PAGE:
S&P 500 breakout or fakeout? I was in favor of breakout and its retest Friday. Not even debt ceiling resolution stumble or Powell talking about not needing to raise rates too much given the commercial lending stress (tightening) or Yellen bringing up more consolidation ahead in the banking sector.
Let‘s keep it technical, quoting Friday‘s analysis:
(…) The key thing that changed, is that we‘re dealing with a breakout now – above both 4,188 and 4,209. Unconfirmed for now, so let‘s examine its odds to answer that „breakout or fakeout“ question.
First, neither daily volume nor market breadth changes stand in the way of either ES or NDX.
Seconds, bonds held up in the risk-on mode well, and the low HYG volume wasn‘t met with poor price action while yields rose.
Third, XLI strongly refused the daily downswing, XLF pulled out a nice daily consolidation, and Russell 2000 as the greatest underperformer behind KRE, rose within its practically horizontal range.
This makes me think that S&P 500 is likely to consolidate the breakout rather than come crashing down. Unless Fed speakers today „surprise“ with further insistence on no rate cuts any time soon (quotation marks are ironical as they wouldn‘t relent – both 3m and 10y yields registered strong increases yesterday, and Jun 25bp rate hike odds went up considerably) – that‘s the most probable factor to drive an ES breakout today apart from typical opex day volatility.
Not even the heavily bought into tech and semiconductors flash warning signs for S&P 500 as the rotations yesterday have been shown to be strong, and this kind of performance doesn‘t usually disappear within a day.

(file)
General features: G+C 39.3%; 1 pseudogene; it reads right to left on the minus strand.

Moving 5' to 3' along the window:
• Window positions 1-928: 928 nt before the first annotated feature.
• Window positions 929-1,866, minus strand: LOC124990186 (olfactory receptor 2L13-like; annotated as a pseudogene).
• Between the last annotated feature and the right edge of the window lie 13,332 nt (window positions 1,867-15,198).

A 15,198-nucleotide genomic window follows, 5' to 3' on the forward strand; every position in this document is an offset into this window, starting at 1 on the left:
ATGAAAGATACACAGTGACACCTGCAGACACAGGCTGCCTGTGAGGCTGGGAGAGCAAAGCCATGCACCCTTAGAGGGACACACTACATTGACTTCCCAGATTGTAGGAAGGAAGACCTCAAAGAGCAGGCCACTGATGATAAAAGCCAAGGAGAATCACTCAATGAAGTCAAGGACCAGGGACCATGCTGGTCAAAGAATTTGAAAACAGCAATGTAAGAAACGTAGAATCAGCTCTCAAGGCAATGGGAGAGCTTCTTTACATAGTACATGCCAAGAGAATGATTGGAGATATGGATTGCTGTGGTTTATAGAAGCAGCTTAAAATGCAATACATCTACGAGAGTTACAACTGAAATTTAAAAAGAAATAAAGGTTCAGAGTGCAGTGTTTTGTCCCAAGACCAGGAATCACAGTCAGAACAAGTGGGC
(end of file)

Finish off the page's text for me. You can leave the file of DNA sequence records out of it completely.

USD isn‘t standing in the way – earlier calls for 101 to hold, and greenback relief rally are working out fine, now over 103 and in need of consolidation after the reflexive „debt ceiling resolution“ (not yet, but the interim positive signs won‘t disappear today) rally.
The extent of opex day volatility is the key variable today – together with the Fed speakers comments revealing what the broad rally yesterday was made of (strength of foundations and rotations). Odds are good for a no meaningful setback.
The breakout will succeed even if I‘m looking for a bit more (shallow) weakness first. Tech and semiconductors continue doing well – a little consolidation with an improvement in (still divergent) Nasdaq breadth, resulting in making Big Tech stocks vulnerable to a brief pullback Monday or Tuesday. Value was hit, but not on high volume – the positive rotational tendencies beyond industrials, energy and financials at expense of defensives (utilities and staples) continued. The discretionaries to staples, financials to utilities, or stocks to long-dated Treasuries, all confirm the appetite (to last a few weeks more) to go higher following breaking the long S&P 500 range.
The breakout retest though looks still undone to me, and it‘s due to the faltering strength of daily rotations Friday, incl. the above mentioned Big Tech. 4,188 should be still revisited next week – this is not yet the time of tech falling to force much, much lower prices and snowballing. More debt ceiling fears should be the catalyst, but I‘m looking for a weak entry into Monday even without dramatic headlines.
After a successful retest of the breakout, in other words putting in a short-term bottom, stocks would continue higher – but this isn‘t the case of sky is the limit, whether Fed hikes in Jun or not.